When Will Curtis rides into Junction City on a cold, rainy night, all he wants is a shot of whiskey and a place to dry off. Instead, he finds himself dragged into a feud between a land-hungry banker and the tough homesteaders who are desperate to keep their ranches. But when rich bully Clem Dawson brings in hired guns to force the ranchers off their land, Curtis decides there is only one thing a decent man could do under the circumstances - and that is to fight. He must keep his wits about him and his pistol handy as he rides The Drygulch Trail.

This is the first book I've read by Ned Oaks and I have to say I'm now a fan. I very much enjoyed the writing style and am happy to report that I noticed no typos whatsoever, which seems to be a rarity these days.

The story starts off quickly and then never lets up. The action is realistic and although it is often drawn out to give maximum impact, I never found myself getting bogged down. The pacing was very good. Also, the characters were well balanced and expertly drawn, even the female character whose part wasn't the main focus but was memorable. I found the hero Will Curtis to be believable and likeable, someone I'd like to read about again.

This has now moved to the top of my favourite books read pile. I'm definitely looking forward to getting my hands on another Black Horse Western by Ned Oaks.

If you'd like to know more about this author and his writing, you can read an interview here.

Thursday, 7 July 2016

Author interview: Derek Rutherford

I'm very happy to have persuaded long standing Black Horse Western author Derek Rutherford to answer a few questions. Not only is Derek a very good storyteller, a quick search of the web also reveals that he is a talented singer/songwriter/musician. Suffice to say, I'm a fan of his books and it's therefore with great pleasure that I hand my blog over to him for a very interesting Q&A.


Tell us who you are.

Hi, I’m Derek Rutherford. An author, musician, and photographer from Gloucester, UK. Actually, I lie. I’m Derek Rutherford who wishes I could be an author, musician, and photographer from Gloucester, UK. Even after all these years I still have to go to work rather than make a living from those aforementioned passions. Maybe one day…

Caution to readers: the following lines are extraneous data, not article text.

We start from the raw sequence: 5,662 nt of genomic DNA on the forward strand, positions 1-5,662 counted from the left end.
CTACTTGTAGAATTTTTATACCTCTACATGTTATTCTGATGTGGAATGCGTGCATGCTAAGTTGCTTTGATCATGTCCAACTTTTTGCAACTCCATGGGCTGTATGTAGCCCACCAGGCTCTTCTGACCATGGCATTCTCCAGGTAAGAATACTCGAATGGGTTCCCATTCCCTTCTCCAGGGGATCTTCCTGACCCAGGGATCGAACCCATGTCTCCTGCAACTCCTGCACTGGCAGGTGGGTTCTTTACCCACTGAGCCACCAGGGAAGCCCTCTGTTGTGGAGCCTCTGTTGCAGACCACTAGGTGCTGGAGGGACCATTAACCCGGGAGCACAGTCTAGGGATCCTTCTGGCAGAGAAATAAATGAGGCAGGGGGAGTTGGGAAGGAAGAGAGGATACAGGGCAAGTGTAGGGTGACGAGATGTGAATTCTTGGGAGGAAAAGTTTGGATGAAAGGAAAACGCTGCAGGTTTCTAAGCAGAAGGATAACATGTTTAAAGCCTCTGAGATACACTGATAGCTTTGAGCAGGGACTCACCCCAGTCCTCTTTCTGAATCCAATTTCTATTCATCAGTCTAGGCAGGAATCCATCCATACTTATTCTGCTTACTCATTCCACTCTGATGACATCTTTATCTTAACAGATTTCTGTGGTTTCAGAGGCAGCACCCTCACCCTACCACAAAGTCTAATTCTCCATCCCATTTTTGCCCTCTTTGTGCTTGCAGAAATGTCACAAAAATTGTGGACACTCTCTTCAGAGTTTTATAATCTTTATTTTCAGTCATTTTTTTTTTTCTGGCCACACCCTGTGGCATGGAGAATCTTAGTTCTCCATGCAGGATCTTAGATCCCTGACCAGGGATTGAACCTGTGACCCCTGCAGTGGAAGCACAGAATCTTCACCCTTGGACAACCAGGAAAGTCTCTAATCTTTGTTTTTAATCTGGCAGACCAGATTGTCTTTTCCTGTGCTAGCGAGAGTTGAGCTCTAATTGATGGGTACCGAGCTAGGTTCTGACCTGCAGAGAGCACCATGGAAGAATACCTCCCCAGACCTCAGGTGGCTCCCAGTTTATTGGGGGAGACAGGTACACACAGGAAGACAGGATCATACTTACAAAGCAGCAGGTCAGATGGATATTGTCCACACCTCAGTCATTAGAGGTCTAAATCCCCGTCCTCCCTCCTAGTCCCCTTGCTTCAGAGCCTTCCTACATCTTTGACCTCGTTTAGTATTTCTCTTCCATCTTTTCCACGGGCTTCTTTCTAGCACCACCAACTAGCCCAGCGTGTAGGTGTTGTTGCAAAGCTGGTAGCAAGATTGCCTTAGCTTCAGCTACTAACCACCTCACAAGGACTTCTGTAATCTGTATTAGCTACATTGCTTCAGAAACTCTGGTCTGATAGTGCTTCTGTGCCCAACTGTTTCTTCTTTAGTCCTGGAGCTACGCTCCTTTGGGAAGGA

How many books have you written?

I’ve lost count of how many I’ve written. I’ve had four – maybe five (see below) – published. But there are many that haven’t been published. A couple of dozen short stories are out there too.

Do you write under any other names?

Nope. Anything I’ve written that I’ve felt is good enough to submit is good enough to go out there under my real name.

What is your latest release called, what’s it about and what inspired it?

Dead Man’s Eyes. I think it’s now been published, although I haven’t actually seen a copy yet.

It was inspired by a non-fiction book I was reading about the convict leasing system in Texas back in the 1880s – and how brutal that system was. I knew right away that here was a background that I simply had to include in a novel.

The way I write, I usually need a couple of ideas, or themes, which come together and the story will arise from the way those themes overlap. A second idea in Dead Man’s Eyes was to explore how a protection racket might be run in an old western town.

To those two ideas I added a simple MacGuffin which was to give my hero - who has emerged from the aforementioned convict leasing system a broken man - a fortune from his previous life as a train robber. A fortune that other people are determined to get their hands on.

All of these things – and much more – come together and Dead Man’s Eyes is the result.

Who is the publisher and where and when can we buy it?

Crowood Press – although they’re still using the Hale name and the Black Horse Western imprint, I believe.

The best bet is to borrow it from a library rather than buy it. I think I get a penny or something if you borrow it!

What’s your latest writing project?

I’m currently working on the follow-up to Dead Man’s Eyes, provisionally entitled Dead Man’s Walk. I’ve never re-used any of my characters before but during the course of writing Dead Man’s Eyes I realized there was an underlying story that was too big to address in that novel alone, so I’m envisaging a trilogy.